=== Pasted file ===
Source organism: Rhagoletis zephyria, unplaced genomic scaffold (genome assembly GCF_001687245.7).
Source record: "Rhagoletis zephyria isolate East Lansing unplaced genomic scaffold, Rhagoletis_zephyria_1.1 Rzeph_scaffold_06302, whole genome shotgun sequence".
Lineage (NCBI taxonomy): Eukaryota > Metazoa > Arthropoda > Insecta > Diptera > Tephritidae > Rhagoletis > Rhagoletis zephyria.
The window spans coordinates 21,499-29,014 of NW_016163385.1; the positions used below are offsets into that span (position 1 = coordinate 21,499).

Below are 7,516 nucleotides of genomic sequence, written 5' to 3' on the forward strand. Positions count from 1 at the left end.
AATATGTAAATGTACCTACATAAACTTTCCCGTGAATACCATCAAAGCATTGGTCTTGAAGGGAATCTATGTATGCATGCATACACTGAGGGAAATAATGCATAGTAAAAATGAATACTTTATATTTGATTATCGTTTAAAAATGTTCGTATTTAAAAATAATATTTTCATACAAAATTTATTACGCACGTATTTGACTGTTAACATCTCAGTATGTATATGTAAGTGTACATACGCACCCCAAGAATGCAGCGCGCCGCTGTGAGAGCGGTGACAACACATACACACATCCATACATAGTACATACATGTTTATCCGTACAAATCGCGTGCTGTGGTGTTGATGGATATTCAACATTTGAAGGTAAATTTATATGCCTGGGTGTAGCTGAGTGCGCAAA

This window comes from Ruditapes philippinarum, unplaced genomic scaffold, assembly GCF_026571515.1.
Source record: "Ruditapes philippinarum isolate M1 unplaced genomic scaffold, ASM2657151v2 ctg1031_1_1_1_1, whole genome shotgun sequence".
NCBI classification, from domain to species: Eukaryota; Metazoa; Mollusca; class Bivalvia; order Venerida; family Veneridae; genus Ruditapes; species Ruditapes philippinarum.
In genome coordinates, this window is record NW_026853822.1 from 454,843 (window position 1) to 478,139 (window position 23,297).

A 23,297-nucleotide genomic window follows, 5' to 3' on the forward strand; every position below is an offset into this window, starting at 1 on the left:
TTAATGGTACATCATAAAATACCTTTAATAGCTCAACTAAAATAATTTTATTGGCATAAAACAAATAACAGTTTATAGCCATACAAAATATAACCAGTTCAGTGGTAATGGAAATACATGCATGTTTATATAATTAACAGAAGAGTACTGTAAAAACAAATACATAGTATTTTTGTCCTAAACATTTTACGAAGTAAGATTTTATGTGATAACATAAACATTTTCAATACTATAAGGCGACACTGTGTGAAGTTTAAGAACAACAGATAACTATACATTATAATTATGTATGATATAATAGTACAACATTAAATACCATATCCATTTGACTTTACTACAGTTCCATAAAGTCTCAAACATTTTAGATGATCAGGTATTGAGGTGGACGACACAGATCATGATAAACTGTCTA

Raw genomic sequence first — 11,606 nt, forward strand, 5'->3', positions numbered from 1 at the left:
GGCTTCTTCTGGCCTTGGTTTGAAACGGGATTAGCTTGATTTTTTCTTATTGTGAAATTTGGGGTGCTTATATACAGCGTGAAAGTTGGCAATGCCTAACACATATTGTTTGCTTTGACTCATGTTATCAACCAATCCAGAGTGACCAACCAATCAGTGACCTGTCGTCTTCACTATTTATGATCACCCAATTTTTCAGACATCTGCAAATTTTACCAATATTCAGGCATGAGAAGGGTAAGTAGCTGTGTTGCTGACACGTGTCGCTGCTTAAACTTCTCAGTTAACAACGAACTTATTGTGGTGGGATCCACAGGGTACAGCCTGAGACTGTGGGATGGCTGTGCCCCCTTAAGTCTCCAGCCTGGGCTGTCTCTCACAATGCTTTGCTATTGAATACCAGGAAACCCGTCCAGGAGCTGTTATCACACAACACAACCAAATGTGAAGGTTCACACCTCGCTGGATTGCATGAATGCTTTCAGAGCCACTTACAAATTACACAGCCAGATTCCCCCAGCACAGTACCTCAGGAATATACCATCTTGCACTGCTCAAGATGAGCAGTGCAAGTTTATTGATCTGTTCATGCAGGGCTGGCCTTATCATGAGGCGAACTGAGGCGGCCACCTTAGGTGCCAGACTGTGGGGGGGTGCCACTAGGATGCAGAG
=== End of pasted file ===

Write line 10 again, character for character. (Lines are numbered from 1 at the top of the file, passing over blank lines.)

In genome coordinates, this window is record NW_026853822.1 from 454,843 (window position 1) to 478,139 (window position 23,297).